California Court of Appeals, First District, Third Division
Francisco City & County Superior Court, No. MCN17010380
Honorable Garrett L. Wong Trial Judge:
Becerra, Attorney General, Gerald A. Engler, Chief Assistant
Attorney General, Jeffrey M. Laurence, Senior Assistant
Attorney General, Laurence K. Sullivan, Supervising Deputy
Attorney General, Bridget Billeter, Deputy Attorney General,
Adachi, Public Defender, Matt Gonzalez, Chief Attorney,
Dorothy Bischoff, Deputy Public Defender, for Respondent.
SIGGINS, P. J.
and appellant Angel Sanchez was charged with robbery, assault
with a deadly weapon on a transit passenger, and receiving
stolen property. He successfully moved to dismiss the
complaint for prosecutorial vindictiveness. The People moved
to reinstate the complaint under Penal Code section 871.5.
The superior court denied reinstatement because the
magistrate's dismissal was not grounded on one of the
statutes enumerated in Penal Code section 871.5. We affirm.
January 2016, Sanchez was charged with robbery (Pen. Code,
§ 211), assault with a deadly weapon on a
transit passenger (§ 245.2), and receiving stolen
property (§ 496, subd. (a)) for acts against victim R.D.
alleged to have occurred on a Muni bus on January 26, 2016.
The People dismissed the complaint due to victim
2016, Sanchez was charged with another robbery (§ 211),
assault with force likely to cause great bodily injury
(§ 245, subd. (a)(4)), and vandalism (§ 594, subd.
(b)(1)) for acts against a different victim on a city street
alleged to have occurred on July 20, 2016. He rejected all
plea offers and proceeded to trial on the July charges. In
preparation for jury trial, the prosecutor sought to locate
R.D. from the January crime to testify as a witness under
Evidence Code section 1101, subdivision (b) (uncharged acts).
After several attempts, R.D. was eventually served with a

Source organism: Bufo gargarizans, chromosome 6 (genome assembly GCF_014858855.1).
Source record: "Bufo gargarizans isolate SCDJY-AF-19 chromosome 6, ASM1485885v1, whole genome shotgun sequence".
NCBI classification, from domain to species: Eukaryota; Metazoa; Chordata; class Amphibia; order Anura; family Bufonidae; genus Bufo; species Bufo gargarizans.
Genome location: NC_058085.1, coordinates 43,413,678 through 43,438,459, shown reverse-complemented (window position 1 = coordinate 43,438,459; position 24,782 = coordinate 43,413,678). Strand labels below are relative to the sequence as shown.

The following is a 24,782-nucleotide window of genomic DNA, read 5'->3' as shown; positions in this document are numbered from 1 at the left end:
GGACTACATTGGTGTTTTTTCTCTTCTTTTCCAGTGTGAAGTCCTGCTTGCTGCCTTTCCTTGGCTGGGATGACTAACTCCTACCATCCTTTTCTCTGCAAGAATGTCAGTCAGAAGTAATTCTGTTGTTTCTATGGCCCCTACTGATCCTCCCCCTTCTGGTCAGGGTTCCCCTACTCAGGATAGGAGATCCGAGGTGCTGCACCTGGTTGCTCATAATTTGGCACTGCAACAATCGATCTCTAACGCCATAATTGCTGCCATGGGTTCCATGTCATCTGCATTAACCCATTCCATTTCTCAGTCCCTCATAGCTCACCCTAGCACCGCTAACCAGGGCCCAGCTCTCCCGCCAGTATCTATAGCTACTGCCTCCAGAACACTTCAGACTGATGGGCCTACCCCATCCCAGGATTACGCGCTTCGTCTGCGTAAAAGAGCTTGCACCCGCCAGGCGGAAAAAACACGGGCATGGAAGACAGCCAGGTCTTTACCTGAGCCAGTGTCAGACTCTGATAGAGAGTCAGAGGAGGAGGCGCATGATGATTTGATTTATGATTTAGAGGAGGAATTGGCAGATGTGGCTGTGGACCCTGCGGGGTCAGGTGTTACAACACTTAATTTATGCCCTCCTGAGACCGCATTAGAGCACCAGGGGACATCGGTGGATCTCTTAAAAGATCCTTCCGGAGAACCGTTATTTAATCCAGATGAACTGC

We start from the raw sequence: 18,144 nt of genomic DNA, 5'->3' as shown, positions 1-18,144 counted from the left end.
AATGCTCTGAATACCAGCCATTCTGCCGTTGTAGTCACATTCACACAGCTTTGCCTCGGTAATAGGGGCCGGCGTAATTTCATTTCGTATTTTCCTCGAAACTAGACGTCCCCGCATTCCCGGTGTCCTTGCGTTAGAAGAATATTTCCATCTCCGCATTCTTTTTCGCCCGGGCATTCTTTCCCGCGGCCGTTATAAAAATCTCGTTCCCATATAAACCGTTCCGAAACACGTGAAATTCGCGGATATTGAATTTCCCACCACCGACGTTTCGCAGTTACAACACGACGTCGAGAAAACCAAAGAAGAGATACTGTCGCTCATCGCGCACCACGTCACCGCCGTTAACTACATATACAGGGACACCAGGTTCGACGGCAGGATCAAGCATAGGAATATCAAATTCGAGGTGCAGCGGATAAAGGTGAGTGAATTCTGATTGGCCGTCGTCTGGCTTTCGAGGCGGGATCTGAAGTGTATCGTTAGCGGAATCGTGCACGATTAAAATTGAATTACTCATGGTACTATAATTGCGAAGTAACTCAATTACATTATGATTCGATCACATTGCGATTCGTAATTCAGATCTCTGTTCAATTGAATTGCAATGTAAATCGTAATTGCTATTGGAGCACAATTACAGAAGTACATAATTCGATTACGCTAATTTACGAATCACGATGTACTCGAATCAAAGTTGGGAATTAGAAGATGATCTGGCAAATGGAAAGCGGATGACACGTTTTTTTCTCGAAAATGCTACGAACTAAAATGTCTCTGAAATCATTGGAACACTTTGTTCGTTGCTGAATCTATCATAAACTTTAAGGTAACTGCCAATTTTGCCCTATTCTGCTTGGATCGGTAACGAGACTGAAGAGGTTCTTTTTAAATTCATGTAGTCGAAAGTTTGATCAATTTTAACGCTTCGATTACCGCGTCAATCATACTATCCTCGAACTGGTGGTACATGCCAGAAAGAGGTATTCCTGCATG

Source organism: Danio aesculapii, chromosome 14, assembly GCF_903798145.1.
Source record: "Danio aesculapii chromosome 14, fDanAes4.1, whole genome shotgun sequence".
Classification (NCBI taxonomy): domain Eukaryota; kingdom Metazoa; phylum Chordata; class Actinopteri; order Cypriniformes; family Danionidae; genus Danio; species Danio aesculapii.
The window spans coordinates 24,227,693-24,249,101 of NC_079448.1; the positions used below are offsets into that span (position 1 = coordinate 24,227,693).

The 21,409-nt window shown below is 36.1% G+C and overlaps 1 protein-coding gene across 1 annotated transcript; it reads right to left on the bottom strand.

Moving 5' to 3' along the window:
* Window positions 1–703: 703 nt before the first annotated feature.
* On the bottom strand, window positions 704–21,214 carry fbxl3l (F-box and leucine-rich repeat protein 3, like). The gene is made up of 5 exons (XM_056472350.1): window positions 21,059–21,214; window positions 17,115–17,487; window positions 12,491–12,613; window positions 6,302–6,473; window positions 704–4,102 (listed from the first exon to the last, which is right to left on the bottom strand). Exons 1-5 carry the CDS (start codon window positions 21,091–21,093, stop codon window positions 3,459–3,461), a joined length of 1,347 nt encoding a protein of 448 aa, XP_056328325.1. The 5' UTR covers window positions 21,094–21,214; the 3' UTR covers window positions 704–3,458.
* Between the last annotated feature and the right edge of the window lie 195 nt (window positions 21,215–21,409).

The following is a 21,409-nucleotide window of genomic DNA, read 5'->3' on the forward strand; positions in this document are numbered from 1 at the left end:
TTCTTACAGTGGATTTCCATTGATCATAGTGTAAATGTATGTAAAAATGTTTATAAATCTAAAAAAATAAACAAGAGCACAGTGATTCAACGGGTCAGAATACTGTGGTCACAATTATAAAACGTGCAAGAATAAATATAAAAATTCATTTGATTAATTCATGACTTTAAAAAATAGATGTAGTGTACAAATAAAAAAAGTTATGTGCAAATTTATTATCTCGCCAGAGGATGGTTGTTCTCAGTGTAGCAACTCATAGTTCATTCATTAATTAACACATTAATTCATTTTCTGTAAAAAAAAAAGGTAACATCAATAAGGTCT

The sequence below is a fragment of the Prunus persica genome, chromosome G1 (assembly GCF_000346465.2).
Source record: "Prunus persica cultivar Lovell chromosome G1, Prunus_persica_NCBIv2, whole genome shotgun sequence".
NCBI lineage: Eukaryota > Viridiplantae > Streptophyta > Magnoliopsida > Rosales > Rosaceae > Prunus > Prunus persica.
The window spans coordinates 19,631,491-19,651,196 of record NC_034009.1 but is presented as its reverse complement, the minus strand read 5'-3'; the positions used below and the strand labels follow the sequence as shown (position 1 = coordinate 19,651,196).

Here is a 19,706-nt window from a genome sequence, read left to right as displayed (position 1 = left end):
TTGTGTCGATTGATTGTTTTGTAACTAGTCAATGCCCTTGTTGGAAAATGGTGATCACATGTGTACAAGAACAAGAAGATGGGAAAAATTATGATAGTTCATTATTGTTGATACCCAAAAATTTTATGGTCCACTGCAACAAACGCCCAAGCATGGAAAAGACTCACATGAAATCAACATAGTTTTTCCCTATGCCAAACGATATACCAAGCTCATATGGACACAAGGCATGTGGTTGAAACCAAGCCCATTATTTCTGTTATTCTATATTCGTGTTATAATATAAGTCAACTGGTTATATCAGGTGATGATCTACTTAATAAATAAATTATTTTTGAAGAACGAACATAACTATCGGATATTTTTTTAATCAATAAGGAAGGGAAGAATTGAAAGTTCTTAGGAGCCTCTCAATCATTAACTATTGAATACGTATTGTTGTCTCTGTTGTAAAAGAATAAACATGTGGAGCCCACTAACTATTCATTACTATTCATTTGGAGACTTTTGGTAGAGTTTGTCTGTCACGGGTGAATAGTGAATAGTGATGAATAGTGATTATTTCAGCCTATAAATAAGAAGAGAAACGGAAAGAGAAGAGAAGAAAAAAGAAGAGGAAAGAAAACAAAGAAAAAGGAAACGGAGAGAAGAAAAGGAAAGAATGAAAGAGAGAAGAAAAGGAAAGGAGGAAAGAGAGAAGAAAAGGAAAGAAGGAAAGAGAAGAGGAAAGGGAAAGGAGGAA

subpoena to appear, and he testified at trial. The jury found
Sanchez guilty of misdemeanor assault (§ 240) and felony
vandalism (§594, subd. (b)(1)). The jury hung on the
robbery count, and the trial court deferred sentencing until
the prosecution decided whether it would retry the charge.
2017, approximately a week before sentencing, the prosecution
re-filed the previously dismissed case against Sanchez
alleged in the January 2016 complaint. The prosecution
informed the trial court that it would dismiss the robbery
count but proceed on the re-filed January 2016 case. Sanchez
was sentenced for the assault and felony
August 2017, before the preliminary hearing, Sanchez moved to
dismiss the re-filed complaint based upon the January 2016
incident for vindictive prosecution in violation of his
constitutional right to due process. The magistrate judge
found a presumption of vindictiveness and granted the motion.
He explained the reasons for dismissal in a 19-page opinion
which referenced no statutory grounds for the disposition.
However, the court's minutes stated the case was
dismissed “PURSUANT TO PENAL CODE 1385 FOR REASONS
STATED ON THE RECORD.”
People moved to reinstate the re-filed complaint pursuant to
section 871.5. The superior court denied the motion. The
People argue the superior court erred when it concluded the
magistrate's dismissal could not ...